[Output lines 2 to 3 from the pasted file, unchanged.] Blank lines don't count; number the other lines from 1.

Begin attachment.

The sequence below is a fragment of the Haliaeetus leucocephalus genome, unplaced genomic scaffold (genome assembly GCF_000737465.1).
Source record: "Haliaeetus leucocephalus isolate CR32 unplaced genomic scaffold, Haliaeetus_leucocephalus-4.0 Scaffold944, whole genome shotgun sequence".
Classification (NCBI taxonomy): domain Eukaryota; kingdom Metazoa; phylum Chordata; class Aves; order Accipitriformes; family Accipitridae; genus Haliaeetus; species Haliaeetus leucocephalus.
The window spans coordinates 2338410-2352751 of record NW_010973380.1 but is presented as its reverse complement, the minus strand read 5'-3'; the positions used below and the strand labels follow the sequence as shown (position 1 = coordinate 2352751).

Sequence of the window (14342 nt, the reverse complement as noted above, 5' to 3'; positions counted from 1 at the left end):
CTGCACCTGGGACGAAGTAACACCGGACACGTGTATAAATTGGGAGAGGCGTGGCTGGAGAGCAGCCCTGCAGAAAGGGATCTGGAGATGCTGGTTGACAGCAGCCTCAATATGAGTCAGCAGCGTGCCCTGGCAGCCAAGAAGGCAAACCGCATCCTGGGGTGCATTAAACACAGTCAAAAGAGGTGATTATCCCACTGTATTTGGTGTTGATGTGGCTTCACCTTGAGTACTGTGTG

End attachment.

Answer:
Source record: "Haliaeetus leucocephalus isolate CR32 unplaced genomic scaffold, Haliaeetus_leucocephalus-4.0 Scaffold944, whole genome shotgun sequence".
Classification (NCBI taxonomy): domain Eukaryota; kingdom Metazoa; phylum Chordata; class Aves; order Accipitriformes; family Accipitridae; genus Haliaeetus; species Haliaeetus leucocephalus.